Today, I finally got inspired to deal with tons of datasets from the Tribunal Superior Eleitoral on the Brazilian elections. The cause of the delay for putting my finger on them was simply to avoid troubles with messy large text files. The set of data I collect consists of above 40GB of pure text files, which reports electoral results, candidates' profile, campaign revenues and expenditures etc. Therefore, if anything it may be a good example of using R for data management, and that it might be useful for students while dealing with messy datasets from everywhere.
The task can be stated as follows. Suppose you have a set of data files (data1.txt, data2.txt, [...] ,data27.txt) which represents some data--or a subset data--sliced by states or electoral districts. What you want to do is simply stack every data file into a beautiful unique file for more aggregated analyses, or just releasing the computer from storing too many sliced data. In sum, the task is to obtain a table of all subsets; more complex cases will be addressed on later posts. This can be done by browsing to the directory where the files are, then looping through them importing and merging. Finally, the aggregated file can be written back to the disk.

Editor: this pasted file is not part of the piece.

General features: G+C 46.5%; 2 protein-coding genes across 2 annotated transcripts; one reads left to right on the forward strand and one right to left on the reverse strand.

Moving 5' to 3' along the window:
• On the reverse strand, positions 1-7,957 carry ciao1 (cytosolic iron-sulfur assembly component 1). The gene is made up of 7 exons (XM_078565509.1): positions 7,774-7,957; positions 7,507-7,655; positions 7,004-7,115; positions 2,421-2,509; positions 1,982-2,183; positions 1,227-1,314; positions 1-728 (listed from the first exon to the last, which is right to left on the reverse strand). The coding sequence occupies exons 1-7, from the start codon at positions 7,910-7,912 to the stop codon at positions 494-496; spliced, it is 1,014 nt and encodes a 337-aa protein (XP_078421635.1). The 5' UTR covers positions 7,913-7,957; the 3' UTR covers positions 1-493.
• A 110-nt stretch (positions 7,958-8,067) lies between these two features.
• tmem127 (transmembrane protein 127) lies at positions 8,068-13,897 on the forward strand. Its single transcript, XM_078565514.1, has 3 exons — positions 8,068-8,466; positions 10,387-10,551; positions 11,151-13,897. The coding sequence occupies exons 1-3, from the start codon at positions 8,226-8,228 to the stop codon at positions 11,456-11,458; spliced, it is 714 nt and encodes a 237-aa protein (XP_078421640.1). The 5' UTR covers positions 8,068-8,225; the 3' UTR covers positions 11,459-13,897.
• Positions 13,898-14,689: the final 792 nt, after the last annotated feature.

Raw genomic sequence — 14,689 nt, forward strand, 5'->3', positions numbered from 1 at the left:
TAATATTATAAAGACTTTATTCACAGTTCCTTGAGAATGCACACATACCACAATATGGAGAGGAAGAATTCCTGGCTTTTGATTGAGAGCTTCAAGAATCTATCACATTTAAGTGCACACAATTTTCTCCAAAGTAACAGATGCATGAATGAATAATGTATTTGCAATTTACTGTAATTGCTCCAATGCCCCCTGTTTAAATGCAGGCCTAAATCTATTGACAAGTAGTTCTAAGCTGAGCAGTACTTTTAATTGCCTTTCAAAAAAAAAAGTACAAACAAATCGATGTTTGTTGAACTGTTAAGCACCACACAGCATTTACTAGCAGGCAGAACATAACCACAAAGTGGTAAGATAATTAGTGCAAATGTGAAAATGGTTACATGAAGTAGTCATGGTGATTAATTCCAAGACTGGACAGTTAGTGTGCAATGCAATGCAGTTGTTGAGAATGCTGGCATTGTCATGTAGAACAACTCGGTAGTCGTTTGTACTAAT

The piece of code below does just that. The first line paste the path where R must look at for the files. The second line creates an empty data object to store each of the importing files if any. The third line reads the path to the files, and then a loop for reading each existing file of type ".txt" as table. The last line in the loop creates the final table by appending each subset that was imported into memory. Finally, the last part of the program, which is out of the loop for efficiency purpose, simply write the final table to the disk as a text file,delimiting the columns by semicolon ';'.